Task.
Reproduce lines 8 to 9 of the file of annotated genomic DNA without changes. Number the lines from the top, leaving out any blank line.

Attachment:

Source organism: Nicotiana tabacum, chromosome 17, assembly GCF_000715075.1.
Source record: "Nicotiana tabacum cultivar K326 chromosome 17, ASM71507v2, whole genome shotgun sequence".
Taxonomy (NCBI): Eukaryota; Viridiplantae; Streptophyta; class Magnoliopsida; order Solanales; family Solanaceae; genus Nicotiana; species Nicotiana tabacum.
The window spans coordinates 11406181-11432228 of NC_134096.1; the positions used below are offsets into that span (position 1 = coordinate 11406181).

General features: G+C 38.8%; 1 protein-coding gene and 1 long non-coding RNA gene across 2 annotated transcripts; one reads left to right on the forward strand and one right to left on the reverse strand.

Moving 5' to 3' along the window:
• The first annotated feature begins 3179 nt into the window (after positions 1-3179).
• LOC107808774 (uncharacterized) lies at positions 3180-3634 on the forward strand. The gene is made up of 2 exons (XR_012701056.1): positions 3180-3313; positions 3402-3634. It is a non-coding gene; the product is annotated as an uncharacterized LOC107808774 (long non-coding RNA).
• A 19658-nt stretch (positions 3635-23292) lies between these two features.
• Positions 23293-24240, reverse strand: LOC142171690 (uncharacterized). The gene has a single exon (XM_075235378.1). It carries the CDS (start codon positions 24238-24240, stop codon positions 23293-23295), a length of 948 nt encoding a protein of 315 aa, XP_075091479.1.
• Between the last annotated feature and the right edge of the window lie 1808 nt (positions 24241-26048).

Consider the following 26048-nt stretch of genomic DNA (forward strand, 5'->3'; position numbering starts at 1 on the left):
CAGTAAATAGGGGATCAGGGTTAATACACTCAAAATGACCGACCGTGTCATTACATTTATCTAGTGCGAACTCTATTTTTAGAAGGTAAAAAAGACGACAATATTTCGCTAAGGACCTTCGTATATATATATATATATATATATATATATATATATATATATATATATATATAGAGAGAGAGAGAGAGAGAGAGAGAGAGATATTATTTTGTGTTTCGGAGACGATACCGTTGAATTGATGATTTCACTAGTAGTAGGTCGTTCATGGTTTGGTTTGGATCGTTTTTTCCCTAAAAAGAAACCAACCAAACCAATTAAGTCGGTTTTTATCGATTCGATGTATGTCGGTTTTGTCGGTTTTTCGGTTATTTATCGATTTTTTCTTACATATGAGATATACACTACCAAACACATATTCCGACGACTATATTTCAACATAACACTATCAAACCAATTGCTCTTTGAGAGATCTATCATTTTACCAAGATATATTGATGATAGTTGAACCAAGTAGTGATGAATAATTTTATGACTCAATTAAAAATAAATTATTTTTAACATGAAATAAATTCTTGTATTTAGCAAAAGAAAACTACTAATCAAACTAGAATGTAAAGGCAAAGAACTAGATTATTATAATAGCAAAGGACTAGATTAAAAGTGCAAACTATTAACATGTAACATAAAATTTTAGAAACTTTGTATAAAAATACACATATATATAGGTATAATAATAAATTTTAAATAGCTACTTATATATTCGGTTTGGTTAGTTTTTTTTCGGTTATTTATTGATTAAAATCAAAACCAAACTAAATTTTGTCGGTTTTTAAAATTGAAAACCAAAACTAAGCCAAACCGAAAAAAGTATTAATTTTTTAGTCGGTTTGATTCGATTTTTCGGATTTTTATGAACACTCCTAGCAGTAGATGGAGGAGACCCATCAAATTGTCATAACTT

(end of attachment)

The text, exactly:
• LOC107808774 (uncharacterized) lies at positions 3180-3634 on the forward strand. The gene is made up of 2 exons (XR_012701056.1): positions 3180-3313; positions 3402-3634. It is a non-coding gene; the product is annotated as an uncharacterized LOC107808774 (long non-coding RNA).
• A 19658-nt stretch (positions 3635-23292) lies between these two features.